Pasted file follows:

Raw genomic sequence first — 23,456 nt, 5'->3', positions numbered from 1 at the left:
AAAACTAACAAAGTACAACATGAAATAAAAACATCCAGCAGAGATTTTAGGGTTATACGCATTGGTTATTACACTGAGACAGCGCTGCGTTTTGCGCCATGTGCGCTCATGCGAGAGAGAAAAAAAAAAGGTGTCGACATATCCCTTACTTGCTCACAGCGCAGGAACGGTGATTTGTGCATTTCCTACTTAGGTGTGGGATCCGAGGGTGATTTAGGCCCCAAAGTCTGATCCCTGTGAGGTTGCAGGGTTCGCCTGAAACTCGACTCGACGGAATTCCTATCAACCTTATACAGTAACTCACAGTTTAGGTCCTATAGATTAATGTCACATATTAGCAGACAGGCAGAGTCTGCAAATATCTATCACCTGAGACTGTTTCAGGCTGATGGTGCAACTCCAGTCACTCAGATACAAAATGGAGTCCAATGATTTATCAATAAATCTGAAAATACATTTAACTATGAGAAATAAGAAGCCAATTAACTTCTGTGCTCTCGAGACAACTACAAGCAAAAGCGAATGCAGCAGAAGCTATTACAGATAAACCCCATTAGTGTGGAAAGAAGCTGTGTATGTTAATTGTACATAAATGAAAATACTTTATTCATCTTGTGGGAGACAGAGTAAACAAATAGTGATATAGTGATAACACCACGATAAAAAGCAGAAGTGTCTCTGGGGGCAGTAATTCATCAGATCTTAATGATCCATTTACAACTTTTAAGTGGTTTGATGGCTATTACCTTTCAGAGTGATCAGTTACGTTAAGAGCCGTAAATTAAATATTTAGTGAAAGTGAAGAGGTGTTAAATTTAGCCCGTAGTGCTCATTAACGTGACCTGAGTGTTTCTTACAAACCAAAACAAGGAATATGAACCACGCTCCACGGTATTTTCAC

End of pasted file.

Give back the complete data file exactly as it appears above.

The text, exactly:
Raw genomic sequence first — 23,456 nt, 5'->3', positions numbered from 1 at the left:
AAAACTAACAAAGTACAACATGAAATAAAAACATCCAGCAGAGATTTTAGGGTTATACGCATTGGTTATTACACTGAGACAGCGCTGCGTTTTGCGCCATGTGCGCTCATGCGAGAGAGAAAAAAAAAAGGTGTCGACATATCCCTTACTTGCTCACAGCGCAGGAACGGTGATTTGTGCATTTCCTACTTAGGTGTGGGATCCGAGGGTGATTTAGGCCCCAAAGTCTGATCCCTGTGAGGTTGCAGGGTTCGCCTGAAACTCGACTCGACGGAATTCCTATCAACCTTATACAGTAACTCACAGTTTAGGTCCTATAGATTAATGTCACATATTAGCAGACAGGCAGAGTCTGCAAATATCTATCACCTGAGACTGTTTCAGGCTGATGGTGCAACTCCAGTCACTCAGATACAAAATGGAGTCCAATGATTTATCAATAAATCTGAAAATACATTTAACTATGAGAAATAAGAAGCCAATTAACTTCTGTGCTCTCGAGACAACTACAAGCAAAAGCGAATGCAGCAGAAGCTATTACAGATAAACCCCATTAGTGTGGAAAGAAGCTGTGTATGTTAATTGTACATAAATGAAAATACTTTATTCATCTTGTGGGAGACAGAGTAAACAAATAGTGATATAGTGATAACACCACGATAAAAAGCAGAAGTGTCTCTGGGGGCAGTAATTCATCAGATCTTAATGATCCATTTACAACTTTTAAGTGGTTTGATGGCTATTACCTTTCAGAGTGATCAGTTACGTTAAGAGCCGTAAATTAAATATTTAGTGAAAGTGAAGAGGTGTTAAATTTAGCCCGTAGTGCTCATTAACGTGACCTGAGTGTTTCTTACAAACCAAAACAAGGAATATGAACCACGCTCCACGGTATTTTCAC